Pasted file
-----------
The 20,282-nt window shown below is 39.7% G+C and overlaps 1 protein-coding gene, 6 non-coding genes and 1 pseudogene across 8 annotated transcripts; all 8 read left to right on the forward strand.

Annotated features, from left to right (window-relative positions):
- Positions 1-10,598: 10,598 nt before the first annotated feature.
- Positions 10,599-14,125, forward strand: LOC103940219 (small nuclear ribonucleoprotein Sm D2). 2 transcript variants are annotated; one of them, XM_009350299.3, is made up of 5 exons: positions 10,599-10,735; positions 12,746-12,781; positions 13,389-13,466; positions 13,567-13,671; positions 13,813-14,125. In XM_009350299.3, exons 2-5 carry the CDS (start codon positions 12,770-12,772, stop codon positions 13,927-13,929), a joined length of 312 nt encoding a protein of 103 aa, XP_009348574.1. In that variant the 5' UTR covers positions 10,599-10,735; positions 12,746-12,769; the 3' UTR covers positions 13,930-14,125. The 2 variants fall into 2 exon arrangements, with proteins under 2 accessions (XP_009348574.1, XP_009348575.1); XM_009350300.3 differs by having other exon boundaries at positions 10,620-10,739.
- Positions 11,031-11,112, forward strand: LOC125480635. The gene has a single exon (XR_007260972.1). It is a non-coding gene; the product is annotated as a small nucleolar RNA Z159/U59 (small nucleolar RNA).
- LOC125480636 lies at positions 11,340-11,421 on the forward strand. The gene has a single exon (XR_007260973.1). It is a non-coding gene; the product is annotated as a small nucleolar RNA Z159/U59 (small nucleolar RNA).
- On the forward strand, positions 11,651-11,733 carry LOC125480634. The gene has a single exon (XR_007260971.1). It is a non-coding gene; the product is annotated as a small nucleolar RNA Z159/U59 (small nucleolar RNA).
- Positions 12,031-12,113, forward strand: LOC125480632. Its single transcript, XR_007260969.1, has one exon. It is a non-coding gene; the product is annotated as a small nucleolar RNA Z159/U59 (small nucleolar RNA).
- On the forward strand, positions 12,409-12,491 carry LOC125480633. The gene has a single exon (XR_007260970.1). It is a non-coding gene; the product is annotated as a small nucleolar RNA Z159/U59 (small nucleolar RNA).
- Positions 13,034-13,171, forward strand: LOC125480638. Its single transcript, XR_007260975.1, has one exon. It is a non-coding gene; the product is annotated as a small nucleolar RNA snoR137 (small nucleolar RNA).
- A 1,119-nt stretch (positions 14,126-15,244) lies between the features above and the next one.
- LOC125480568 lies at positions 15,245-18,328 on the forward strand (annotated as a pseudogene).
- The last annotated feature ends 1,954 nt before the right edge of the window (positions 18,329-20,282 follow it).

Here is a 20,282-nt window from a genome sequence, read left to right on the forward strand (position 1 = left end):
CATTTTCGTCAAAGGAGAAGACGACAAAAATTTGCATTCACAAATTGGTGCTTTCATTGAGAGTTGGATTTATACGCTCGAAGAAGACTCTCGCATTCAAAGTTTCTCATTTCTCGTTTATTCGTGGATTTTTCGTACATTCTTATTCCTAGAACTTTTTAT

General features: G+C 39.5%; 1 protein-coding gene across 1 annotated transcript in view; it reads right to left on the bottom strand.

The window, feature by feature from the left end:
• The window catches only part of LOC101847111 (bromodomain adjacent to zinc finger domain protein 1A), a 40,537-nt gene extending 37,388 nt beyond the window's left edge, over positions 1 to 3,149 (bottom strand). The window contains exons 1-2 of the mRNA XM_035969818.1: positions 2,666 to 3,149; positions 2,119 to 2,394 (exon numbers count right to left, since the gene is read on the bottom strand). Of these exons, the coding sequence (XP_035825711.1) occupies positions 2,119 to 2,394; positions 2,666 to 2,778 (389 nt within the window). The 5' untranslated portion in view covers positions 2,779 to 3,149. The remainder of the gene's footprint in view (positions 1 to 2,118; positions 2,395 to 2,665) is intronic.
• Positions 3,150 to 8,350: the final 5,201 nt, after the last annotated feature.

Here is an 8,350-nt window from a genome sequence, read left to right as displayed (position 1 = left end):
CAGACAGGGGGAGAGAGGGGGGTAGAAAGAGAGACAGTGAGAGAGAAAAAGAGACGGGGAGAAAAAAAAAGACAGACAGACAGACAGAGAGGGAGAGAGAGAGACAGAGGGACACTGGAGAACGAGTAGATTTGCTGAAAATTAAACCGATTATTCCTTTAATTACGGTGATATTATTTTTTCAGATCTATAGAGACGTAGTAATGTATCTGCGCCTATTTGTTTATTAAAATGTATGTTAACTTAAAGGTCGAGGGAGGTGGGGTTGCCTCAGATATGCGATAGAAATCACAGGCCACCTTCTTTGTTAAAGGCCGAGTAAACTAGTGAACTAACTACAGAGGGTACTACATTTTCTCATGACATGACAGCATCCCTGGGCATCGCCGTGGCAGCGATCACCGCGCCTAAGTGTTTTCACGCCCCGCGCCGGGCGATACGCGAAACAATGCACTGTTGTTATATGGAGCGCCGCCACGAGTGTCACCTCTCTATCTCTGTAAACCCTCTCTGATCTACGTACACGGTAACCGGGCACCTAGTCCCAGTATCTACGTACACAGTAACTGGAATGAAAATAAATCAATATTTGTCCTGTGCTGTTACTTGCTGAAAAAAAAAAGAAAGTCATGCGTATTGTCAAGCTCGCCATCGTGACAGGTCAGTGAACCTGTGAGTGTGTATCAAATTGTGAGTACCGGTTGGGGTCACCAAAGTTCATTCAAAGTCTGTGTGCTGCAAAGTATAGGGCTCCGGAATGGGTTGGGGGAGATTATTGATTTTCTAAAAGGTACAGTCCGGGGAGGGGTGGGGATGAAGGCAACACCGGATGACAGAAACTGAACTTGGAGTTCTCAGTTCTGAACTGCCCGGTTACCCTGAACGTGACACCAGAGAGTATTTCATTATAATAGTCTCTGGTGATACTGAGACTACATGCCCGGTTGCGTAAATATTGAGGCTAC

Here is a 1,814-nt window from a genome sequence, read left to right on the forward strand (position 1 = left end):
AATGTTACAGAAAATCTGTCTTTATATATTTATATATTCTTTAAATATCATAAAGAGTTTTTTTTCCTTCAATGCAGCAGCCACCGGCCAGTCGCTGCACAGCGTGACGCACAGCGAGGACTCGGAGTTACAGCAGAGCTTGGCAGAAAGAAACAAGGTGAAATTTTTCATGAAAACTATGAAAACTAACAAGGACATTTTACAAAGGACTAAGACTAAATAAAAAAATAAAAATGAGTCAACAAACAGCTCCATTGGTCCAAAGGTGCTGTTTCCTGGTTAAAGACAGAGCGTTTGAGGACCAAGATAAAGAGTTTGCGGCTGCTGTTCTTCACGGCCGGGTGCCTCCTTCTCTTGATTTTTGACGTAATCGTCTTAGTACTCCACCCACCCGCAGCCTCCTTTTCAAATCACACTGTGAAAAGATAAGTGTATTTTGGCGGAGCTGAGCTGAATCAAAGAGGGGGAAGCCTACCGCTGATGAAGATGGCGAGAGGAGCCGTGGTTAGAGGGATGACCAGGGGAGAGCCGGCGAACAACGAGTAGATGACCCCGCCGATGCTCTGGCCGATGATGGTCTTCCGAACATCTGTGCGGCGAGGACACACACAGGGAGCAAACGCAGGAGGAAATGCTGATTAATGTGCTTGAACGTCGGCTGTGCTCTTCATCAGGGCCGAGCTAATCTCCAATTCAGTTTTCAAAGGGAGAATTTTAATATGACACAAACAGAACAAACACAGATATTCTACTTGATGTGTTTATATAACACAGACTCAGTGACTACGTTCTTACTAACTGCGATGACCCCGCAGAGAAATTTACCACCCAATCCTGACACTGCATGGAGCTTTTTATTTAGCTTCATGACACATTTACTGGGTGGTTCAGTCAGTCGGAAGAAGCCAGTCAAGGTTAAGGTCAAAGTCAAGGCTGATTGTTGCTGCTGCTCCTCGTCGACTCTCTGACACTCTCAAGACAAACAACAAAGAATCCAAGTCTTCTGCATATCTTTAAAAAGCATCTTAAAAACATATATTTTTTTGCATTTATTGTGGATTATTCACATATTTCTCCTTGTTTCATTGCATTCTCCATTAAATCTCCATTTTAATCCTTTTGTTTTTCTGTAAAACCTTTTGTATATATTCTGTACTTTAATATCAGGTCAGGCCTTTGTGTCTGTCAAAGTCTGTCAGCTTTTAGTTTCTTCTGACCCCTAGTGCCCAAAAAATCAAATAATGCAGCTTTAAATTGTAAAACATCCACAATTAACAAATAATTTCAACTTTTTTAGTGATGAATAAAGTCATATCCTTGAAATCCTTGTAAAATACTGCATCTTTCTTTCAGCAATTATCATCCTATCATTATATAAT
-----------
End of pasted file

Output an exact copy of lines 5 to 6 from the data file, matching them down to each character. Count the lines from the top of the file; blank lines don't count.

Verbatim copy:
- Positions 11,031-11,112, forward strand: LOC125480635. The gene has a single exon (XR_007260972.1). It is a non-coding gene; the product is annotated as a small nucleolar RNA Z159/U59 (small nucleolar RNA).
- LOC125480636 lies at positions 11,340-11,421 on the forward strand. The gene has a single exon (XR_007260973.1). It is a non-coding gene; the product is annotated as a small nucleolar RNA Z159/U59 (small nucleolar RNA).